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Control Report from Jim Montague: Live is better

June 23, 2022
Physical reality is still preferable to and healthier than images and representations

In-person events are picking up, and I for one am pleased as punch—after shooing away a few yellowjackets and fishing a couple more out of the bowl.

Similar to many of us, I didn’t miss the Day of the Locust-like swarms at the airport and other grim realities of airline travel during the past two-plus years. However, it still beats walking, taking the bus with the usual convicts and old ladies, or driving—but only if the drive is longer than five or six hours, which I'm inclined to extend to eight or 10 hours.

Nonetheless, I think dealing with these obstacles is totally worth it because I’m unchained from the desk, I mean dining room table, “out of my cage,” and on the street again. Amazingly invigorating! But why?

I spend almost all my interacting and interviewing time on the phone, and that basic scenario remained the same before, during and after the COVID-19 pandemic. Similar to everyone, I attended a lot more Teams, Zoom and other on-screen meetings—and I enjoyed all the friendly faces. But there was also something missing, if not entirely derailed out of whack, and I’m not the only one who thought so.

After a few on-screen gatherings, especially several in one day, l noticed an unexpected weariness. I soon heard the term “Teams fatigue,” which echoed back to the “Death by Power Point” of yesteryear and its seemingly endless slide presentations, which can still be an occupational hazard today.

But again, why? Why this weary feeling that some cylinders aren’t firing or that not all the wheels are on the track? Beyond the slides, the only similar situation I could recall was the uneasy, lethargic and slightly atrophied feeling after watching too much TV or a double or triple feature at the movies. Remember? Whatever type of display (or HMI) is viewed, I think too much screen time is unnerving because few of our other senses are engaged, and our hunter-gatherer biology wants us to be outside using all of them.

However, visual media including sight itself grabs too much attention, focus, credit and mental resources. Granted, sight and hearing give us the vast majority of our useful information (and the illusion of 3D), but they’re just images and sounds that aren’t fleshed out onscreen by touch, taste and especially smell.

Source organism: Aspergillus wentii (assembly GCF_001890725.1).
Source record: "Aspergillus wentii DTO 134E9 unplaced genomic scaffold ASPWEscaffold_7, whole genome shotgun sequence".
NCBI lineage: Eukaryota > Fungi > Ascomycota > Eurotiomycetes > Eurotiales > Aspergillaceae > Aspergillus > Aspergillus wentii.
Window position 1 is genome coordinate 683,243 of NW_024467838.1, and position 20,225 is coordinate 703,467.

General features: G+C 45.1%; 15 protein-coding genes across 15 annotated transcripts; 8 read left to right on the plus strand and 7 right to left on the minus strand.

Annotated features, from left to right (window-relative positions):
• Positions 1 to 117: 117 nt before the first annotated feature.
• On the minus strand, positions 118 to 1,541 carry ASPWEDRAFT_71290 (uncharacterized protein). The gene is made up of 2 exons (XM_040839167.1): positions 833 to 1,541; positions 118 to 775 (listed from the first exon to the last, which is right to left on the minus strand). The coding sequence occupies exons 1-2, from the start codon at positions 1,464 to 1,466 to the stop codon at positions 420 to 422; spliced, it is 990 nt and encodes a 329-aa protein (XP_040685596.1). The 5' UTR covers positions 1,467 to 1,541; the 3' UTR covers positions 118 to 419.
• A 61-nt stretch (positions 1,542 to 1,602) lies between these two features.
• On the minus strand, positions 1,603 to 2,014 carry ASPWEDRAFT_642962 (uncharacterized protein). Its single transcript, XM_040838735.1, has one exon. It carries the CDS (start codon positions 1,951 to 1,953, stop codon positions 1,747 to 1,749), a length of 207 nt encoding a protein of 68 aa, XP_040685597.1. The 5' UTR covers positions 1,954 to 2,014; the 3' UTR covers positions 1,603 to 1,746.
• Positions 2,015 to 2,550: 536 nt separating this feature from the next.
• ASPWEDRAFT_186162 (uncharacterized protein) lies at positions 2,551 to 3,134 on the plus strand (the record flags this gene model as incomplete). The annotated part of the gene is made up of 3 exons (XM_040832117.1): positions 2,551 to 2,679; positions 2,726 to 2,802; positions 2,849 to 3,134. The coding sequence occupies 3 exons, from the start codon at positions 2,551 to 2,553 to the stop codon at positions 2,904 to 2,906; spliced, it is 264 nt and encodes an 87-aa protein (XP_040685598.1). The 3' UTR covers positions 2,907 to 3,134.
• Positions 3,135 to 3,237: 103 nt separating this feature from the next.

That’s why live theater and sports are always better. Being in groups, whether they're in plants, offices, conferences or anywhere, is preferable because there’s a better chance for all our senses to play off each other—and other people. I believe experiencing audience reactions might be as essential as air, water and food.

Likewise, it's well known that involving more senses is far better for learning, comprehension and retention. I’ve also heard that being deprived of sight somehow “heightens” other senses, but I think it might be more truthful to say that we stop ignoring our other senses when our eyes aren’t hogging all the bandwidth.

Admittedly, models, simulations, digital twins, and assisted and virtual realities (AR/VR) are quickly gaining power, resolution and sophistication. And they’ll no doubt continue to reproduce reality in ever greater detail and with ever more physical forces and phenomena represented. Beyond better data analytics, this is likely where the Internet, networking and increasingly powerful software and microprocessors will help out the most. That said, all these representational realities still have a long way to go.

So, let’s stir our stumps. Get out and into more live situations, even if there are some obstacles in the way. And the ugly, possibly menacing crowd at the airport? They became surprisingly better looking after a few minutes, so maybe it was my perspective that changed as my reticence and suspicion abated.

Plus, I won’t even mention the aerobic benefits of getting out and pulling some ground under our feet, which by the way, is the biological basis, framework and fuel for those very senses that are hungry for some input.

About the author: Jim Montague
About the Author

Jim Montague | Executive Editor

Jim Montague is executive editor of Control. 

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